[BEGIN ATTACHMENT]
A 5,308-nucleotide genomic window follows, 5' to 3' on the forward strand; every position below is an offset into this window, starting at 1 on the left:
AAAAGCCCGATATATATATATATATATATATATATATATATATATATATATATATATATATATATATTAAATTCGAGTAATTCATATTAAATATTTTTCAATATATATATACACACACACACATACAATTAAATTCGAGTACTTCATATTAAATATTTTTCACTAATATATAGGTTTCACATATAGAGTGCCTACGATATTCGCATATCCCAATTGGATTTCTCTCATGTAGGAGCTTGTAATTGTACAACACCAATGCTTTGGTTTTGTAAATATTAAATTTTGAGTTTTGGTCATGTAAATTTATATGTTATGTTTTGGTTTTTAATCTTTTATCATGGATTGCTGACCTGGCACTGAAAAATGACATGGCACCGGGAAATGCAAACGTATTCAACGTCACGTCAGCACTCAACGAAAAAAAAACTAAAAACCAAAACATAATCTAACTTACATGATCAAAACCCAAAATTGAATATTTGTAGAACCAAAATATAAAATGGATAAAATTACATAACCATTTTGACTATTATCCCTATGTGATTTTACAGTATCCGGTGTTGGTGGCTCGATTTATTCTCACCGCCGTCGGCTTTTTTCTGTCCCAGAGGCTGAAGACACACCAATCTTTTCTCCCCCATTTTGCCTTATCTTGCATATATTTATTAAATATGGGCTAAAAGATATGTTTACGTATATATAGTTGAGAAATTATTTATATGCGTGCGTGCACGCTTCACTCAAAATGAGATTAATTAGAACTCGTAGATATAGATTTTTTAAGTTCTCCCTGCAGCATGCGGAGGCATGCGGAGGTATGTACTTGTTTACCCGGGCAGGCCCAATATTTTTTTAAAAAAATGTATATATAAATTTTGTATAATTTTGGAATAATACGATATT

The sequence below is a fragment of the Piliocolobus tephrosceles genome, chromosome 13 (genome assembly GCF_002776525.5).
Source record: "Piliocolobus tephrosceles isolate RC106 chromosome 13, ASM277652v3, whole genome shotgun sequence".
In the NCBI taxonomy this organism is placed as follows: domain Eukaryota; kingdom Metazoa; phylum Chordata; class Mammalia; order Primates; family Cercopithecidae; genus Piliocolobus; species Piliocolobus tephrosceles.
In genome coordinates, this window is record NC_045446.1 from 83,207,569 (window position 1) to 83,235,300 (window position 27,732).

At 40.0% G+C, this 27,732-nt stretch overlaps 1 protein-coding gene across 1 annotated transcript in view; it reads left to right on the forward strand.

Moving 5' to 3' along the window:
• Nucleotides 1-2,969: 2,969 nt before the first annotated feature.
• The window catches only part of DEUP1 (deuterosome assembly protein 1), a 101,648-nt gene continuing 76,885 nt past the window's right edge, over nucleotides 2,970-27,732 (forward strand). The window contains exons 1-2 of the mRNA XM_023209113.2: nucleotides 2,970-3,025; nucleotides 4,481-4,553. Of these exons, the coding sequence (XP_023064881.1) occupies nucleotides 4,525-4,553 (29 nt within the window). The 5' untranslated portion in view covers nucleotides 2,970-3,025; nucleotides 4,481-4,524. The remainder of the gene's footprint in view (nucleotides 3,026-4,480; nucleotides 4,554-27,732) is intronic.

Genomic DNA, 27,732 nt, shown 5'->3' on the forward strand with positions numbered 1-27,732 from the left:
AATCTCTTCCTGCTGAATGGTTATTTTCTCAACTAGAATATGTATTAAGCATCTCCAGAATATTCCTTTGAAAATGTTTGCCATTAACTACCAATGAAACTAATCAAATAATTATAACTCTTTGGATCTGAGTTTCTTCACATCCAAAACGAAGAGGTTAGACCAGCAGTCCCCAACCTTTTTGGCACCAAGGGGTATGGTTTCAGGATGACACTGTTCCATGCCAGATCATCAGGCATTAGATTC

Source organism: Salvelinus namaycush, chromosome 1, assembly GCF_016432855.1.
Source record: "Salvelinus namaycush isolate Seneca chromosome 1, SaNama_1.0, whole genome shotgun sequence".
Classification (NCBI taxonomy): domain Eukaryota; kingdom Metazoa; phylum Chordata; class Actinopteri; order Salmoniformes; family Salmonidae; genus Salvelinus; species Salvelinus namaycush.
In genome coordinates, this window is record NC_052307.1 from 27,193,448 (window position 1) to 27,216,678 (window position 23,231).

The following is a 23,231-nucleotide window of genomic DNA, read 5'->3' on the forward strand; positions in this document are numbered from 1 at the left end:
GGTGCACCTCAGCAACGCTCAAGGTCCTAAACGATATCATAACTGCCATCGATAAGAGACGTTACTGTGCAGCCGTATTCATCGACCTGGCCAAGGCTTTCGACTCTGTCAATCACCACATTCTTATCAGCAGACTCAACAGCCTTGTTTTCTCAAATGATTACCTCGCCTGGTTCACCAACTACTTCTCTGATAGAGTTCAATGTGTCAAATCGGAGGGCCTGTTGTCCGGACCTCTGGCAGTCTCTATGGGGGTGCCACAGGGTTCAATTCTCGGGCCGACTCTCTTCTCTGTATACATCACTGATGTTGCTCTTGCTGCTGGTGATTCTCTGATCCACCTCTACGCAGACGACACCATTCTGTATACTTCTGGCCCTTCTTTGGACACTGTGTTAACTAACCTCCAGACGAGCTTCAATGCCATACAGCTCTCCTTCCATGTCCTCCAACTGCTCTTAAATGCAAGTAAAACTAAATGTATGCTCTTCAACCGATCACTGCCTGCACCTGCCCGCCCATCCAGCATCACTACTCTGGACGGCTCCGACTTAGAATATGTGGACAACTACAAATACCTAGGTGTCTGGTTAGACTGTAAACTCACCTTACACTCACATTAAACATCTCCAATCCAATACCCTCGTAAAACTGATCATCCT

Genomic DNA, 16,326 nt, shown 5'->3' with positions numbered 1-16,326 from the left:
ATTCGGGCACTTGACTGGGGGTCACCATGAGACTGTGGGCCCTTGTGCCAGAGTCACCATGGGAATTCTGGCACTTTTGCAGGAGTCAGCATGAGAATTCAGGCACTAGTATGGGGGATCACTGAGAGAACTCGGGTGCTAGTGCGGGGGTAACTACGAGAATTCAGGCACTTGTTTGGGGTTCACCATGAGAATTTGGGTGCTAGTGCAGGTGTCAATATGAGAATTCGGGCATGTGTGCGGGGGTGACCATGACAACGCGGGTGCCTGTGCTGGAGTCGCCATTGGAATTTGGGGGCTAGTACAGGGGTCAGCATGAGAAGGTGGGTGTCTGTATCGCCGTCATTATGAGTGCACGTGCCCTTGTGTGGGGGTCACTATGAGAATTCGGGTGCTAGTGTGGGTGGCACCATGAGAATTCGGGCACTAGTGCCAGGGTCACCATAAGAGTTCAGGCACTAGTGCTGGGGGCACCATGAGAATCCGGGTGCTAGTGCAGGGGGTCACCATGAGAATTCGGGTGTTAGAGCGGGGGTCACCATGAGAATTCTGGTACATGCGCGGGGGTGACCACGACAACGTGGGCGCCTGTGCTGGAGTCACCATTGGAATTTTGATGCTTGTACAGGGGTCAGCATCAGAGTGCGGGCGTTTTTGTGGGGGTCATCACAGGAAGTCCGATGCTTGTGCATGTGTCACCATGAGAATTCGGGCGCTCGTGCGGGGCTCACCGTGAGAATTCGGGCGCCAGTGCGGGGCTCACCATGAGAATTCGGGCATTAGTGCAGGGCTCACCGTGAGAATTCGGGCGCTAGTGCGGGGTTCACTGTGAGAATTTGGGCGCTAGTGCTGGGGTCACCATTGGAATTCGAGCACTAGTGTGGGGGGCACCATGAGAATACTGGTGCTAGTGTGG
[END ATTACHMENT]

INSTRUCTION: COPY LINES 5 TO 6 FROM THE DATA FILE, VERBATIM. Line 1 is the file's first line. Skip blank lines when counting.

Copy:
In the NCBI taxonomy this organism is placed as follows: domain Eukaryota; kingdom Metazoa; phylum Chordata; class Mammalia; order Primates; family Cercopithecidae; genus Piliocolobus; species Piliocolobus tephrosceles.
In genome coordinates, this window is record NC_045446.1 from 83,207,569 (window position 1) to 83,235,300 (window position 27,732).